Margaret Atwood Reading Month: Children’s Books #MARM

Once I knew Marcie and I were going to go ahead with MARM, I started collecting odds and ends of Margaret Atwood books and stories, including as many of her children’s books I could find through my library.

Up In the Tree, written and illustrated by Margaret Atwood (1978)

The first book for children Margaret Atwood wrote, I think this is my favourite of the lot. It’s simple and engaging with clear illustrations. And what child doesn’t dream of living in a tree?

When this charming book was first published in 1978, there was a widespread idea that it was too expensive and risky to publish a children’s book in Canada. And so Margaret Atwood not only wrote and illustrated the book, she hand lettered the type! The book was created in the old-fashioned way, using only two colors that mixed together to produce a surprisingly large range of tones and textures.

 

Anna’s Pet, written by M. Atwood and Joyce Barkhouse, illustrated by Ann Blades (1980)

This is the one and only Margaret Atwood I read to my own kids (just because I didn’t know there were more! Goodreads is a wonderful thing.) It’s a little more involved than the others – with short chapters – so might be best for school-aged kids.

Anna searches for a pet on her grandparent’s farm: will it be a toad? A Worm? A Snake? Each choice she makes teaches her about these creatures and the world they inhabit and, ultimately, about herself.”

Perfect for my crew when they were little, as they wanted all the critters they found in the yard to be their pet. They loved giving slugs pushes on the swing (slugs are good at swinging – they don’t fall off easily!).

 

Bashful Bob and Doleful Dorinda, written by M. Atwood, illustrated by Dušan Petriic (2004)

If you (or your child) love alliteration, this book is for you.

When Bob was a baby, he was abandoned in a basket, beside a beauty parlour. His bubbleheaded mum, a brunette, had become a blond in the beauty parlour, and was so blinded by her burnished brilliance that baby Bob was blotted from her brain.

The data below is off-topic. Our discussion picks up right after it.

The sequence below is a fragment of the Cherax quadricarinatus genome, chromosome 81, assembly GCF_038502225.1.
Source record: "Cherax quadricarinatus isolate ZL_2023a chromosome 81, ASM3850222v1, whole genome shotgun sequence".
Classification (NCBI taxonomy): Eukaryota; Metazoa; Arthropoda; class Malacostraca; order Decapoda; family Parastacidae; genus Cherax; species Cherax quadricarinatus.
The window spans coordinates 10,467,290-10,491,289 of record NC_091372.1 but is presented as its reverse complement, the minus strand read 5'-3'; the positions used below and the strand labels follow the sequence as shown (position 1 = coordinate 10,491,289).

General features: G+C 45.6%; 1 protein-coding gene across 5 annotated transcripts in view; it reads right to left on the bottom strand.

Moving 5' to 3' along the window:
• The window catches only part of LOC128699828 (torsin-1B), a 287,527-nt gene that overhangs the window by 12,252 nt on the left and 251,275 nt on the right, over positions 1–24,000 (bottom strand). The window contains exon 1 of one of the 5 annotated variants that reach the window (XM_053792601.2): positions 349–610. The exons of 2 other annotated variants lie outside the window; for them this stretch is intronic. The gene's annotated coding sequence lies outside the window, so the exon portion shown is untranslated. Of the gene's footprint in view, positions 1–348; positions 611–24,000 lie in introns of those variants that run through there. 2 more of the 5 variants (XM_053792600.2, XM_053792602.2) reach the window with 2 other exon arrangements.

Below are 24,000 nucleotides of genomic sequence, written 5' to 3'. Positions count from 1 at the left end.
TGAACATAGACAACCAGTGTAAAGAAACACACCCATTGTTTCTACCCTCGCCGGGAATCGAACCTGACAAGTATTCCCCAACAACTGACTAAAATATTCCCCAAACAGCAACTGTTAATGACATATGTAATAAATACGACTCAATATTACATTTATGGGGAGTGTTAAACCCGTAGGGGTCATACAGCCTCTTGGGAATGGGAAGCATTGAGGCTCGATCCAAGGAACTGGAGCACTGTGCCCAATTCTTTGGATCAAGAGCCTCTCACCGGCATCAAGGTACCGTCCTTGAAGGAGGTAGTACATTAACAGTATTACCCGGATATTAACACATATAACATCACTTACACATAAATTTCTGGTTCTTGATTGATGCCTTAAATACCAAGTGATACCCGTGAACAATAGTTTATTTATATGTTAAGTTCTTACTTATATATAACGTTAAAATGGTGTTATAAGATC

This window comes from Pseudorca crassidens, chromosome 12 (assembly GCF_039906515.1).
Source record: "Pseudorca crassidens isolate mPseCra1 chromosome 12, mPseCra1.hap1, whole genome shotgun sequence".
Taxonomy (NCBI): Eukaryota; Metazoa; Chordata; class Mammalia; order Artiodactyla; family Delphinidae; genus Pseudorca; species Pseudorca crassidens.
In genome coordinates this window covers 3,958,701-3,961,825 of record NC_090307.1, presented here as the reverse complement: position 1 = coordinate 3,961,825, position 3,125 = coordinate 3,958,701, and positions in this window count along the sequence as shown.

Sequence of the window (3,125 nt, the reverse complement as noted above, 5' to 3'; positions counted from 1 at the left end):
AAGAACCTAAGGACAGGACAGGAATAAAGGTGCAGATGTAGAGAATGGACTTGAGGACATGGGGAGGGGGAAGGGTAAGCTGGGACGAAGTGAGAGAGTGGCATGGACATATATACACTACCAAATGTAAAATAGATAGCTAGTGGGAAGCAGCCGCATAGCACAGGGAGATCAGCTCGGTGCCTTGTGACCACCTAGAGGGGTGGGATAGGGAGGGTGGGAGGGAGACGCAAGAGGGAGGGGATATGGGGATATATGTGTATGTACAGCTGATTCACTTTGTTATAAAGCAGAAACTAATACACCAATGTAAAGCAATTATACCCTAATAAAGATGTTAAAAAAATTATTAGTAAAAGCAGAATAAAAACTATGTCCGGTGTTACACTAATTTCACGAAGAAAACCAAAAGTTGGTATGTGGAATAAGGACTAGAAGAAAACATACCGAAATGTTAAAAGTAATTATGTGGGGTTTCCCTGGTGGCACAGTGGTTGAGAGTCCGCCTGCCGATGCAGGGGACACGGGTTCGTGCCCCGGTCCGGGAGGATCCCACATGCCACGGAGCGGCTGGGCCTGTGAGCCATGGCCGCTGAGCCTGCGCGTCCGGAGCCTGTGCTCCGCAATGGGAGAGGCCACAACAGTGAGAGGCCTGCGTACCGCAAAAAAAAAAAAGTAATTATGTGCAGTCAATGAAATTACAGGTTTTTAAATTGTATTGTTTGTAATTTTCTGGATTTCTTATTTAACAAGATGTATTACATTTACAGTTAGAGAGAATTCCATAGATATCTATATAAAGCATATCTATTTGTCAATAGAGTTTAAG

Bob was living with dogs when he met Dorinda, who lived with her despicable relatives.

They dressed Dorinda in dust mops and dingy dungarees. They made her doze on a dank and dubious duvet in a derelict dumpster, beside a deep drain full of deadly diseases, such as diphtheria.

Not to worry about these two, though… together, they triumph in the end.

 

Wandering Wenda, written by M. Atwood, illustrated by Dušan Petricic (2011)

Another story full of alliteration (in which a younger child would be overwhelmed, I think). Like Bob and Dorinda, poor Wenda is also left parentless at the beginning of the story, and wanders in search of them.

Wenda was a willowy child with wispy hair and wistful eyes. When she was just a wee one, her wise and watchful parents were whisked away by a weird whirlwind.”

She winds up at Widow Wallop’s Wunderground Washery where she finds other children whose parents have been “whisked away by a weird whirlwind”. But, fear not, Widow Wallop gets her comeuppance in the end.

 

A Trio of Tolerable Tales, written by M. Atwood, illustrated by Dušan Petricic (2017)

This book contains three stories, two of which are Bashful Bob and Wandering Wenda. The third is Rude Ramsay and the Roaring Radishes. This book is not as bright and colourful as the others. The stories are condensed and found in the general fiction section rather than with the picture books. Many of the illustrations are still there, but they’re in black and white.

Rude Ramsay resides with his “revolting relatives” in a “ramshackle rectangular residence”.

They roasted rice, raisins, rutabagas, and rhinoceros. They rolled out reptiles with a rolling pin. They refrigerated rhubarb and broiled ribs, raviolis and reindeer rinds on the rotisserie. The rice was rock-hard, the ribs rubbery, the raviolis wrinkled, the rhinoceros raw. The reptiles were still writhing, the rhubarb was runny, and the reindeer rinds were rotten.

Along with his friend, Ralph the rat, Ramsay goes in search of something edible, but instead ends up finding a friend.

Have you read any of these? Do you know of other well-known authors who have penned books for children? Do the alliterated books make you want to try writing one yourself?!

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25 thoughts on “Margaret Atwood Reading Month: Children’s Books #MARM

    • Naomi says:

      The alliterative ones are so much fun to read. And it really made me want to give it a try, even just to see how hard it would be to come up with all those alliterations. I’d make good use of my thesaurus!

  1. annelogan17 says:

    Gosh is there anything this woman can’t do? The hand-lettered type is damn impressive. I totally forgot about her children’s books but I love these all the same.Any life lessons she has to offer my kids I’m sure I would agree with 100% too.

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